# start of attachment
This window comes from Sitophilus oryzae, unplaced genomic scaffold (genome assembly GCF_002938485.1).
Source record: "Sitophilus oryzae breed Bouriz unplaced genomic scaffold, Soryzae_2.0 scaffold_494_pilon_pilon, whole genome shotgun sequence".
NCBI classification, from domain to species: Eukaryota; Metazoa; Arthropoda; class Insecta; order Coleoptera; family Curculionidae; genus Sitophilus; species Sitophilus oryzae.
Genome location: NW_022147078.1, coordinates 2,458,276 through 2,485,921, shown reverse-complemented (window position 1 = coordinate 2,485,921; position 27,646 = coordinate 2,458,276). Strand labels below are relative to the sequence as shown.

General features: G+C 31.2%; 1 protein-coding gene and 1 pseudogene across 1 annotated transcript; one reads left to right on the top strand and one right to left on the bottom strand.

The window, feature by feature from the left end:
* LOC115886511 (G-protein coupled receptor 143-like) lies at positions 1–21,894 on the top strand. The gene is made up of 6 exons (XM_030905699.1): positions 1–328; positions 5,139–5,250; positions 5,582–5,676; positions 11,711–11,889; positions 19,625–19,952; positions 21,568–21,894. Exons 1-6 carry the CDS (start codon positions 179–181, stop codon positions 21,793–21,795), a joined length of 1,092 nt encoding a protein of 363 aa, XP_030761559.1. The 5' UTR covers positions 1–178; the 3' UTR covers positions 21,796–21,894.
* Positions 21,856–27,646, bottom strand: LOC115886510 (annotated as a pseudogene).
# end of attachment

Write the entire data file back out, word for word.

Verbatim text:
This window comes from Sitophilus oryzae, unplaced genomic scaffold (genome assembly GCF_002938485.1).
Source record: "Sitophilus oryzae breed Bouriz unplaced genomic scaffold, Soryzae_2.0 scaffold_494_pilon_pilon, whole genome shotgun sequence".
NCBI classification, from domain to species: Eukaryota; Metazoa; Arthropoda; class Insecta; order Coleoptera; family Curculionidae; genus Sitophilus; species Sitophilus oryzae.
Genome location: NW_022147078.1, coordinates 2,458,276 through 2,485,921, shown reverse-complemented (window position 1 = coordinate 2,485,921; position 27,646 = coordinate 2,458,276). Strand labels below are relative to the sequence as shown.

General features: G+C 31.2%; 1 protein-coding gene and 1 pseudogene across 1 annotated transcript; one reads left to right on the top strand and one right to left on the bottom strand.

The window, feature by feature from the left end:
* LOC115886511 (G-protein coupled receptor 143-like) lies at positions 1–21,894 on the top strand. The gene is made up of 6 exons (XM_030905699.1): positions 1–328; positions 5,139–5,250; positions 5,582–5,676; positions 11,711–11,889; positions 19,625–19,952; positions 21,568–21,894. Exons 1-6 carry the CDS (start codon positions 179–181, stop codon positions 21,793–21,795), a joined length of 1,092 nt encoding a protein of 363 aa, XP_030761559.1. The 5' UTR covers positions 1–178; the 3' UTR covers positions 21,796–21,894.
* Positions 21,856–27,646, bottom strand: LOC115886510 (annotated as a pseudogene).